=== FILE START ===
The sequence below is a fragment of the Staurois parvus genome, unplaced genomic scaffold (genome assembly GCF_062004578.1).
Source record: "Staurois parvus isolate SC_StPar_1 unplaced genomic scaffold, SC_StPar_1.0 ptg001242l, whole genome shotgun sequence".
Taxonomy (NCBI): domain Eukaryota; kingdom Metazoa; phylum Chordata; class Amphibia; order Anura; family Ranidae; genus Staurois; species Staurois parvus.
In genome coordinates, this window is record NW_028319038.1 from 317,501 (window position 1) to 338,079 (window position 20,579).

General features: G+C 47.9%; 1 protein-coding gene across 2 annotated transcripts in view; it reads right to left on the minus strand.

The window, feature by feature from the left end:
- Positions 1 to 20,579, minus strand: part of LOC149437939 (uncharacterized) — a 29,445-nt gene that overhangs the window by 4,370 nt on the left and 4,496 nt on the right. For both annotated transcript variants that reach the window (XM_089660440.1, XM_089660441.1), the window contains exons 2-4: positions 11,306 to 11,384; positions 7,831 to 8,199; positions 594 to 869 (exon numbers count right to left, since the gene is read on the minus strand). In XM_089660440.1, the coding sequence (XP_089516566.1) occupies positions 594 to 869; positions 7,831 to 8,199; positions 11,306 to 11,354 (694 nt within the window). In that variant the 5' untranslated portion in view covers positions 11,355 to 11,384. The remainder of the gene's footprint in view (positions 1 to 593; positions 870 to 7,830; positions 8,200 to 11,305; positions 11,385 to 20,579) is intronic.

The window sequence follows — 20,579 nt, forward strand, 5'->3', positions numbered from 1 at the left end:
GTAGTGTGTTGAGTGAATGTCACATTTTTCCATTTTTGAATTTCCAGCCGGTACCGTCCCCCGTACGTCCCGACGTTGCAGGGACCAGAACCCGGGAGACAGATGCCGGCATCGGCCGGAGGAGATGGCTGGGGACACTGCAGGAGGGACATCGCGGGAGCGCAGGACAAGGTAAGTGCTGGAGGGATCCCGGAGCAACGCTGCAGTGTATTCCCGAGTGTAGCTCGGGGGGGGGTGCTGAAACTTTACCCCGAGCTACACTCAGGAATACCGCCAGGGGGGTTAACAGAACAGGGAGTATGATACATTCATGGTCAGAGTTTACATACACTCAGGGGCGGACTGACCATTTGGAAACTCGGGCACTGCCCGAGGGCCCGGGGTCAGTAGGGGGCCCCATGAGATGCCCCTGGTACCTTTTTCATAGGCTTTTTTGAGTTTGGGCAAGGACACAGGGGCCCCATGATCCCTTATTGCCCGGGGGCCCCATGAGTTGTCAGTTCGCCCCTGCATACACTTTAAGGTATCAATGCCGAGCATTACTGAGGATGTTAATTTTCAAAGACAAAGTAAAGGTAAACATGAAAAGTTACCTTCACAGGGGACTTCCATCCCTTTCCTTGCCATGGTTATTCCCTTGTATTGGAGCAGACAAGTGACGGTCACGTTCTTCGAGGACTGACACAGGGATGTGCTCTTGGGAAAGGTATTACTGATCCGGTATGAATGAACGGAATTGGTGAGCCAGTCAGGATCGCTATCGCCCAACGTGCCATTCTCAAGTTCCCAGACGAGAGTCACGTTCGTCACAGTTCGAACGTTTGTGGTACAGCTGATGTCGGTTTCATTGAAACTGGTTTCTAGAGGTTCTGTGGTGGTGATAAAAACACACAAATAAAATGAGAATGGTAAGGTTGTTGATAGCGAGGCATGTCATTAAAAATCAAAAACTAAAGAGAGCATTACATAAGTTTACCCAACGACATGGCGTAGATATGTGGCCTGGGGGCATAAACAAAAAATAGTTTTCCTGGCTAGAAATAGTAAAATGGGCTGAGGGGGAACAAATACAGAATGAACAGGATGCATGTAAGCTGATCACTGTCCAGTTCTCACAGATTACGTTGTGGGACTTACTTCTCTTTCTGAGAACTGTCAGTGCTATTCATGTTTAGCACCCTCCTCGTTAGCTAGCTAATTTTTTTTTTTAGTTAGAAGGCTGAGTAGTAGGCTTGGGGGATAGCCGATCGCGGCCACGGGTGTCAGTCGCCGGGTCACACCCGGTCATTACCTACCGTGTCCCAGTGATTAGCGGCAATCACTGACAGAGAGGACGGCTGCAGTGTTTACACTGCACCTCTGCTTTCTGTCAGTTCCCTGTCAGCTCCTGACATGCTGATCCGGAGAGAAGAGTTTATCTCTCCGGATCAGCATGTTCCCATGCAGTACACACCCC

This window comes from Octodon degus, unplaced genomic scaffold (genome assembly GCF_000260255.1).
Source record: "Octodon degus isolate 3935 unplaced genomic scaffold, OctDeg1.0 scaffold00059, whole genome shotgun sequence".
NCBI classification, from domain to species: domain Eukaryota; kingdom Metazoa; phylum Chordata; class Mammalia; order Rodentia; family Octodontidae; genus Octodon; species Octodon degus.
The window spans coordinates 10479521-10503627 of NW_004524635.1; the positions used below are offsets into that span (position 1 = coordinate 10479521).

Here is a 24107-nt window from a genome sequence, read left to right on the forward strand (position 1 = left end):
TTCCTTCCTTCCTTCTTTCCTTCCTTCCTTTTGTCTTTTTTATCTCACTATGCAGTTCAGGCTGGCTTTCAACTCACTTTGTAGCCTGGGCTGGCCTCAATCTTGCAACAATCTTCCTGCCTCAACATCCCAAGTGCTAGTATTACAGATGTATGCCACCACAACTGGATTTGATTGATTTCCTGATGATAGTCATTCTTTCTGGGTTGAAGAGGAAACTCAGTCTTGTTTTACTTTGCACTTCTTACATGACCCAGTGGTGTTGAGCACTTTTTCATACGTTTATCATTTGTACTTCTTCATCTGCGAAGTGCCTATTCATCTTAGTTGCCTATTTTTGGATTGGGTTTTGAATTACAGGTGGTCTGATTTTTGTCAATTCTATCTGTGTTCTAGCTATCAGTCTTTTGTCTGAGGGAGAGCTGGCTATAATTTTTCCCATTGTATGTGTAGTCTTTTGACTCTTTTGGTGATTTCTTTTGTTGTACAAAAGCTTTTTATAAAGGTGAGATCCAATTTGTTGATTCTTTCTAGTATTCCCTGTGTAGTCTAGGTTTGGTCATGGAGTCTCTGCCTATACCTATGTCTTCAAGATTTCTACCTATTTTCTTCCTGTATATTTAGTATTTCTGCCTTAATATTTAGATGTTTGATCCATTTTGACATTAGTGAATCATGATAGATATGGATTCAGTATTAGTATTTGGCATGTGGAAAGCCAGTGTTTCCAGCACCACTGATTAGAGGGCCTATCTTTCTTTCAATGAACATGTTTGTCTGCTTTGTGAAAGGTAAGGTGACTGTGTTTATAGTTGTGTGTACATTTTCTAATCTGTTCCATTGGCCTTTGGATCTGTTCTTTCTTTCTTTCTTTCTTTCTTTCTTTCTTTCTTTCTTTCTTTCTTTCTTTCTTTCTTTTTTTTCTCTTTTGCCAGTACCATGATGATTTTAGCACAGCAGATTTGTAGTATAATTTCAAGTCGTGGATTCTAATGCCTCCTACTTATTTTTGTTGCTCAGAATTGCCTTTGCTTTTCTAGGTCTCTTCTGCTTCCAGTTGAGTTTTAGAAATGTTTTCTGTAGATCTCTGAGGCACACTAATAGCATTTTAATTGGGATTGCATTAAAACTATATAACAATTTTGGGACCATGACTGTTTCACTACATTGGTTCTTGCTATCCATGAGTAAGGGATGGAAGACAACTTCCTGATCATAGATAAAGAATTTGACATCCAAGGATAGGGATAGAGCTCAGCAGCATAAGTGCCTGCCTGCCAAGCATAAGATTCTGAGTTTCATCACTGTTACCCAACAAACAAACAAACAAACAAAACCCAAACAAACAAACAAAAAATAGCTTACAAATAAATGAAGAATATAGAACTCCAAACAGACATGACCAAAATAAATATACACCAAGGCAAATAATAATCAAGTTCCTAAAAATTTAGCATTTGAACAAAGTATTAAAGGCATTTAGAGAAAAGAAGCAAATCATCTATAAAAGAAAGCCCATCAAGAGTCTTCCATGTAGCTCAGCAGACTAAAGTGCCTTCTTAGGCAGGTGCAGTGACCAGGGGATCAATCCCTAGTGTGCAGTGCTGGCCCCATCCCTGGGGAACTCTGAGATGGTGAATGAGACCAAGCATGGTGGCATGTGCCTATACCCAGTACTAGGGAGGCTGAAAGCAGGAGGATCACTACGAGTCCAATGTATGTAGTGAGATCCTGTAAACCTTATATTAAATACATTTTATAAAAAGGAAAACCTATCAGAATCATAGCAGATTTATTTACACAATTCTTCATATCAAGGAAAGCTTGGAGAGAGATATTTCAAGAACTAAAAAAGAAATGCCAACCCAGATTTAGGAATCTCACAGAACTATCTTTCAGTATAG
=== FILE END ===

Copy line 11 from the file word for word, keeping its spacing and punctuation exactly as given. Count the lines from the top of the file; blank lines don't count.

Source record: "Octodon degus isolate 3935 unplaced genomic scaffold, OctDeg1.0 scaffold00059, whole genome shotgun sequence".